Benchmarking function sun_angles() [updated]

As far as I know there are in CRAN four R packages implementing the computations for the position of the sun and times of sunrise and sunset: ‘photobiology’, ‘fishmethods’, ‘solartime’ and ‘suncalc’.

The functions sun_angles() and day_night() from package ‘photobiology’ use Meeus equations as used by NOAA Solar Calculator which could be more precise than those in NOAA’s Excel worksheet which implement a simplified version of the Meeus equations especially for far into the past or far into the future calculations. The approximations based on Meuus equations are very good for years between 1800 and 2100 and results should still be sufficiently accurate for the range from -1000 to 3000 as long as the computation of Julian dates is correct. The Excel implementation is only valid for dates between 1901 and 2099 because of how Julian dates are computed in Excel.

Function astrocalc4r() from package ‘fishmethods’ also implements Meeus equations (the authors work at NOAA). Function computeSunPosition() from package ‘solartime’ uses unspecified equations and function getSunlightPosition() is an R interface to the ‘suncalc.js’ library, part of the ‘’ project <>.

Function computeSunPosition() from package ‘solartime’ uses unspecified equations and function getSunlightPosition() is an R interface to the ‘suncalc.js’ library, part of the ‘’ project <>.

UPDATED on 2019-04-24

I have noticed significant differences in the values returned by equivalent functions from different packages. Up to now the tests on the functions of my own package ‘photobiology’ have revealed only very small mismatches to the NOAA Solar Calculator. These small errors, noticeable for dates far from the present, were due to the use of base R’s julian() function, which is not designed to be precise enough for astronomical calculations. The code now in the repository at Bitbucket has been revised to use Meuus’ algorithm for the calculation of Julian days removing this source of  small discrepancies.

In contrast, while testing ‘photobiology’ against other packages, I seem to have found a bug in function astrocalc4r() from R package ‘fishmethods’.

A minimal example follows:

By only changing the hour passed as argument different times for sunrise, sunset and daylength are returned even though the day is the same. The differences are larger at high than at low latitudes. The maximum difference for the example above is 1/4 h for daylength. Comparison against the NOAA Solar Calculator shows even larger differences.

(The bug has been reported to the maintainer of package ‘fishmethods’.)


It is important to realize that this comparison is done from a users’ viewpoint, as the different functions compared differ in how many additional computed values they return. We start by comparing functions from packages ‘photobiology’ and ‘solartime’.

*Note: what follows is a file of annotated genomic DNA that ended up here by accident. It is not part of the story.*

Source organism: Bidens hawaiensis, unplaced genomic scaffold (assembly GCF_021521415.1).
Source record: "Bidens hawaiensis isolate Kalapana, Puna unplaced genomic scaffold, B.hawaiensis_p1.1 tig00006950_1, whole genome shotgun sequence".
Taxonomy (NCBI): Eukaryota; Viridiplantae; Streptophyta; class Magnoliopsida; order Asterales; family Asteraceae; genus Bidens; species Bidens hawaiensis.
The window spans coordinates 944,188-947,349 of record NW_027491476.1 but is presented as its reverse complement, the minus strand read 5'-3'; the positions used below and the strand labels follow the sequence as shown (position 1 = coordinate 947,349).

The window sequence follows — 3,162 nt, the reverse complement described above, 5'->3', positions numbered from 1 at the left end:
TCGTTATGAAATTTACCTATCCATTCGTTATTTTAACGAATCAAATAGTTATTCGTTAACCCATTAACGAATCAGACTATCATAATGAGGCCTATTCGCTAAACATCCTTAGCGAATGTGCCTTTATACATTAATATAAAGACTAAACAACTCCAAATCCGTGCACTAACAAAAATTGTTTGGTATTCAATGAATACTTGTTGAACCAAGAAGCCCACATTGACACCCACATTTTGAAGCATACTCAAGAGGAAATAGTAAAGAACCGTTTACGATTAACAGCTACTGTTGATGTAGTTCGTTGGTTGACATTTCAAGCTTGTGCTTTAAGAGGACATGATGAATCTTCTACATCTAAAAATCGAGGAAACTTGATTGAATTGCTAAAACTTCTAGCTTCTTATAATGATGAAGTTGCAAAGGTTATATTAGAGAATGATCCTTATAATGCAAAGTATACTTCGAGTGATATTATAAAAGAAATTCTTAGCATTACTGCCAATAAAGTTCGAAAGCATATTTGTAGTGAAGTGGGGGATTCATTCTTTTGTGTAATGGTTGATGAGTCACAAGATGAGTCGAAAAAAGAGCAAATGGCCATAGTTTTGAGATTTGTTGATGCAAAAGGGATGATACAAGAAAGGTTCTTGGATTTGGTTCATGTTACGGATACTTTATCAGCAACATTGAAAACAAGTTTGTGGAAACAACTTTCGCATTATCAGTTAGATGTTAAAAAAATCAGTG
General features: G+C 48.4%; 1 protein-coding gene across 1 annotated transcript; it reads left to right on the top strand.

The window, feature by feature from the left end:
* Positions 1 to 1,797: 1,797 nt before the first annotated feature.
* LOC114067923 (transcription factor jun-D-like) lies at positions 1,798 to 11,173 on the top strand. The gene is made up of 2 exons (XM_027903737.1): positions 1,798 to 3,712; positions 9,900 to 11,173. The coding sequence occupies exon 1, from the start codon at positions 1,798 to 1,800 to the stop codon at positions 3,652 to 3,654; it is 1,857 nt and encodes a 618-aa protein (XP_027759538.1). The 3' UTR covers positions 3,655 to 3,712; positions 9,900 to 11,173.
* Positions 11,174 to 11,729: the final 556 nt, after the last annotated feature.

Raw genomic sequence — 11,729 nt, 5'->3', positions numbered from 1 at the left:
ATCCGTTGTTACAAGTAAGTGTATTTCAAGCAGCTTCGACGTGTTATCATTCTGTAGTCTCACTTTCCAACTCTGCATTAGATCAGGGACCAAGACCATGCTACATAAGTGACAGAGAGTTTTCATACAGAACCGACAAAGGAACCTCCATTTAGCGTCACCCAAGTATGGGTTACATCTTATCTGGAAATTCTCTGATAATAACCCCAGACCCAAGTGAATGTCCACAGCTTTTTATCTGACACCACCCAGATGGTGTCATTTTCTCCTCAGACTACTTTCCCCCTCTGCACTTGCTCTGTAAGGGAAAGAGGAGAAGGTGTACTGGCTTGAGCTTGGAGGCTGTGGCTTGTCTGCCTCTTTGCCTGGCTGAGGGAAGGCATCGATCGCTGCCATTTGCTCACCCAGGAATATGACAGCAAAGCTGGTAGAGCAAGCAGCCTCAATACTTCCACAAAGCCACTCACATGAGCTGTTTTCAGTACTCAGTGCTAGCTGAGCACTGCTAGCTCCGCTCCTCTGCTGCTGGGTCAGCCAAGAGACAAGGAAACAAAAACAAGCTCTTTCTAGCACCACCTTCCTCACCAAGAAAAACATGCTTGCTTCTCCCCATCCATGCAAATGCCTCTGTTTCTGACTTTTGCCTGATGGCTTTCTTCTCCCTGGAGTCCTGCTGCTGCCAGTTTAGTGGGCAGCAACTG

I have not yet benchmarked function astrocalc4r() from package ‘fishmethods’ as time arguments are passed as several numerical values. I need to first study which parameters accept vectors. In contrast preliminary tests of getSunlightPosition() showed it to be so much slower than the other two functions as to not be possible to include it in the same benchmark sessions.

The two implementations for computation of solar angles differ in that function sun_angles()from package ‘photobiology’ is implemented purely in R but optimized for performance through vectorization to avoid explicit loops and by factoring out of invariant computations and function computeSunPosition() from package ‘solartime’ is written in C++ using package RCpp.

The mathematical algorithms used are different. Function sun_angles() uses one of the most precise algorithms currently available (Meeus equations as used in NOAA’s on-line web calculator), an algorithm which is valid over thousands of years before and after present time. In contrast,
computeSunPosition() uses a simpler algorithm that returns the same angle values irrespective of the year. This may be good enough in many cases.

Function sun_angles() has its performance optimised for the case when the sun position needs to be calculated for the same geographic coordinates and numerous time points. In this case and only this case it outperforms
computeSunPosition() when more than a few hundred time points are passed as argument. The figure below is a log-log plot so for large numbers of time points the difference becomes significant. In practice, for this case, sun_angles()outperforms computeSunPosition() in all cases when the total computation time exceeds about 3 ms.